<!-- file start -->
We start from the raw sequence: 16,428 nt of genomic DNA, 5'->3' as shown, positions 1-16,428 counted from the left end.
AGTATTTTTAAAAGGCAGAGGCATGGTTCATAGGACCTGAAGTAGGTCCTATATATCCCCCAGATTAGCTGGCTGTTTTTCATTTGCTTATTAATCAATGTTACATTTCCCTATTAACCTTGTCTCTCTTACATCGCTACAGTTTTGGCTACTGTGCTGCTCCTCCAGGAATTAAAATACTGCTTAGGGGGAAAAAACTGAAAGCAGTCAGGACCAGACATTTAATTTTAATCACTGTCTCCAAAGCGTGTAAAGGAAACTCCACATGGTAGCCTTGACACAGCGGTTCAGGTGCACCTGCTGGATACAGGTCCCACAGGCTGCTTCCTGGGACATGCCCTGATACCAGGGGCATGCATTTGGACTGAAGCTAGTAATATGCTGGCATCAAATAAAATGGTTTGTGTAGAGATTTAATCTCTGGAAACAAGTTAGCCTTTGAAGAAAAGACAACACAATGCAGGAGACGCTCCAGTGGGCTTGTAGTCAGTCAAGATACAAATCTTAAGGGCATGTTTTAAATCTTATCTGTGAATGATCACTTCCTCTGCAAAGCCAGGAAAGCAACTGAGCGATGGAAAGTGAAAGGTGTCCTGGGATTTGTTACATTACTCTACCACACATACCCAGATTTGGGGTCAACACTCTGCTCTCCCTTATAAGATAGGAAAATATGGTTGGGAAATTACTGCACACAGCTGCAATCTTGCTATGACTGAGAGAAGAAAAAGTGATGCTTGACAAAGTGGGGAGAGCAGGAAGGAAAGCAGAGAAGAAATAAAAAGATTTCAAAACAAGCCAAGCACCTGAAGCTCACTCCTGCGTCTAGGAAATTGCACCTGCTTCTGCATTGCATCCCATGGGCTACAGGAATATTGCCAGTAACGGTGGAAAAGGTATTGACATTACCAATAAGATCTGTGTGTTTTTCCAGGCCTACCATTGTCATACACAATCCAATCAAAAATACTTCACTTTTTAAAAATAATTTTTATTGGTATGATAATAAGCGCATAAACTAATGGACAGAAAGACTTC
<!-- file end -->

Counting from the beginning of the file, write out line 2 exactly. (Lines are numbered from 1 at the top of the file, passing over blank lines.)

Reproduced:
AGTATTTTTAAAAGGCAGAGGCATGGTTCATAGGACCTGAAGTAGGTCCTATATATCCCCCAGATTAGCTGGCTGTTTTTCATTTGCTTATTAATCAATGTTACATTTCCCTATTAACCTTGTCTCTCTTACATCGCTACAGTTTTGGCTACTGTGCTGCTCCTCCAGGAATTAAAATACTGCTTAGGGGGAAAAAACTGAAAGCAGTCAGGACCAGACATTTAATTTTAATCACTGTCTCCAAAGCGTGTAAAGGAAACTCCACATGGTAGCCTTGACACAGCGGTTCAGGTGCACCTGCTGGATACAGGTCCCACAGGCTGCTTCCTGGGACATGCCCTGATACCAGGGGCATGCATTTGGACTGAAGCTAGTAATATGCTGGCATCAAATAAAATGGTTTGTGTAGAGATTTAATCTCTGGAAACAAGTTAGCCTTTGAAGAAAAGACAACACAATGCAGGAGACGCTCCAGTGGGCTTGTAGTCAGTCAAGATACAAATCTTAAGGGCATGTTTTAAATCTTATCTGTGAATGATCACTTCCTCTGCAAAGCCAGGAAAGCAACTGAGCGATGGAAAGTGAAAGGTGTCCTGGGATTTGTTACATTACTCTACCACACATACCCAGATTTGGGGTCAACACTCTGCTCTCCCTTATAAGATAGGAAAATATGGTTGGGAAATTACTGCACACAGCTGCAATCTTGCTATGACTGAGAGAAGAAAAAGTGATGCTTGACAAAGTGGGGAGAGCAGGAAGGAAAGCAGAGAAGAAATAAAAAGATTTCAAAACAAGCCAAGCACCTGAAGCTCACTCCTGCGTCTAGGAAATTGCACCTGCTTCTGCATTGCATCCCATGGGCTACAGGAATATTGCCAGTAACGGTGGAAAAGGTATTGACATTACCAATAAGATCTGTGTGTTTTTCCAGGCCTACCATTGTCATACACAATCCAATCAAAAATACTTCACTTTTTAAAAATAATTTTTATTGGTATGATAATAAGCGCATAAACTAATGGACAGAAAGACTTC